Thursday, May 14, 2009

Jordan Lake rules pass House

The Jordan Lake rules bill, HB 239, passed 2nd and 3rd readings in the House and now goes to the Senate, where it will be considered by the Ag/Envir/Nat Res. Committee.

The goal of the environmental community will be to prevent the retrofit rules from being watered down (pun intended) by the Senate. If the bill is killed, (very unlikely) the original, stronger, rules go into effect.

Wednesday, May 13, 2009

A bad bill - blocks rules that increase cost

One truly bad bill (still in play because it passed the Senate today) is SB 866, "APA Rules: Increasing Costs Prohibition". This bill, introduced by Sen. David Hoyle, would prevent any agency from adopting any rule that increased costs for any person, unless the rule responds to "A serious and unforeseen threat to the public health, safety, or welfare" or is required by law or court decision.

This could result in the inability of state agencies from adopting any regulation not directly required by law. All regulations have some cost, even if it only the cost of printing a copy of the regulation or the time for an employee to send e-mail informing others of the regulation. There is no requirement of significant cost; any cost will trigger the regulation.

One exception is for regulations responding to "A serious and unforeseen threat...". However, threats to public health and safety are not "unforeseen". There is at least some foresight needed for a regulation to be written.

Apparently Sen. Hoyle just doesn't like regulations, and this is one way to stop them. Unfortunately it will stop many regulations needed for public health and safety.

Monday, May 11, 2009

Jordan Lake rules agreement

It now appears that there is an agreement between environmental groups and others (particularly Durham) on the Jordan Lake rules.

The agreement will be unveiled this afternoon at the meeting of the NC House Judiciary I committee. The committee will meet at 3pm in room 1228.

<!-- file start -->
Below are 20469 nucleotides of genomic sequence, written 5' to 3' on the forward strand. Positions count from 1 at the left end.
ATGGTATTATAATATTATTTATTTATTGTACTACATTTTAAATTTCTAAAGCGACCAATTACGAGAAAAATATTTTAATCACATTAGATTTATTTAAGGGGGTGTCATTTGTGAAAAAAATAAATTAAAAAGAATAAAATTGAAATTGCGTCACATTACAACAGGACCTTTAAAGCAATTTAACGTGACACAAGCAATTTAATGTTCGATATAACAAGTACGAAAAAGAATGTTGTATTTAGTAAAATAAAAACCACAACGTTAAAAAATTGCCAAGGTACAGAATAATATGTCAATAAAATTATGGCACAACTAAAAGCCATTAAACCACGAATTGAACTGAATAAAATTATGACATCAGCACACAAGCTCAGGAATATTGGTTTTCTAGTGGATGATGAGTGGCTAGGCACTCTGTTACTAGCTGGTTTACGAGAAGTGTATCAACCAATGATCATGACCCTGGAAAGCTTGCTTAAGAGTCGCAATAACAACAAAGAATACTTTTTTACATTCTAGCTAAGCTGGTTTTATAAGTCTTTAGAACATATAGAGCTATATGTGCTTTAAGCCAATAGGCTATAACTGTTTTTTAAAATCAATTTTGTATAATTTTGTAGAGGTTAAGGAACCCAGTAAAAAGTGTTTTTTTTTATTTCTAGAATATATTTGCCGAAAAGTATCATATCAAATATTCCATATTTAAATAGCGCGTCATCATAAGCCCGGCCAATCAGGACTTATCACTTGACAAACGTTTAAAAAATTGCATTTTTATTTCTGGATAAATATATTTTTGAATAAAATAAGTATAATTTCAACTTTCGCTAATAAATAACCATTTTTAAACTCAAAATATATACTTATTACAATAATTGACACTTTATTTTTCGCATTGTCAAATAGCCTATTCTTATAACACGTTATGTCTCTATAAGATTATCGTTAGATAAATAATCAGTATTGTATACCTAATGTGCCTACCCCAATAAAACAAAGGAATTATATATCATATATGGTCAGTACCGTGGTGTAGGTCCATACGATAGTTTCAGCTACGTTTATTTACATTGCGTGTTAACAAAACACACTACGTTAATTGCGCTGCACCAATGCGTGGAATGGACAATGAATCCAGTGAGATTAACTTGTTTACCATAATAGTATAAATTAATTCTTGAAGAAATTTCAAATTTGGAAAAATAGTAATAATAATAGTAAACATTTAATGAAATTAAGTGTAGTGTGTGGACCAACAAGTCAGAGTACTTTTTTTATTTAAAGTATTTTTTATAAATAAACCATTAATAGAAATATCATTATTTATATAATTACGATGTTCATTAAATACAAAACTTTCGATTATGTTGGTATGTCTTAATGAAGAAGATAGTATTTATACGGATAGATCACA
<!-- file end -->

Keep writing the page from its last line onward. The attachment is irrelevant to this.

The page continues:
The Environmental Management Commission released a set of rules to reduce the nutrient pollution in Jordan Lake. The rules were approved by the Rules Review Commission. After approval, the rules were on hold because of "disapproval" bills in the General Assembly. These bills, if they passed, would have prevented any of the rules from going into effect.

One bill, HB 239, was introduced by Reps. Allen and Gibson as a disapproval bill. However, the disapproval language was replaced with language that would approval all rules other than the "existing development" or "retrofit" rule. That language was the subject of negotiations between representatives of the environmental community and Durham and other upstream communities.

Friday, May 1, 2009

Terminal Groins

Terminal Groins, sometimes known as Jetties, are hardened devices on beaches that are often at the end, but sometimes in the middle, of a beach. They are used to hold sand and prevent erosion of beaches. However, while they can protect one section of a beach they often cause such harm as additional erosion on other nearby parts of a beach.

43 scientists who study beach erosion have signed a statement that terminal groins should not be allowed. Current NC law does not allow terminal groins because of the effect.

(edit, 5/8/09)Some good information and examples of terminal groins can be found here

However, Sen. Julia Boseman of Wilmington introduced a bill SB 832,to allow such structures. In spite of strong opposition from the scientific and environmental community, Sen. Mark Basnight and others supported it. In the Senate it was passed by a vote of 37 to 10, and now goes to the House.

The following Senators voted against the bill despite of pressure from the Senate leadership: Allran; Atwater; Berger, D.; Brock; Clodfelter; Graham; Hunt; Kinnaird; Stein; Vaughan.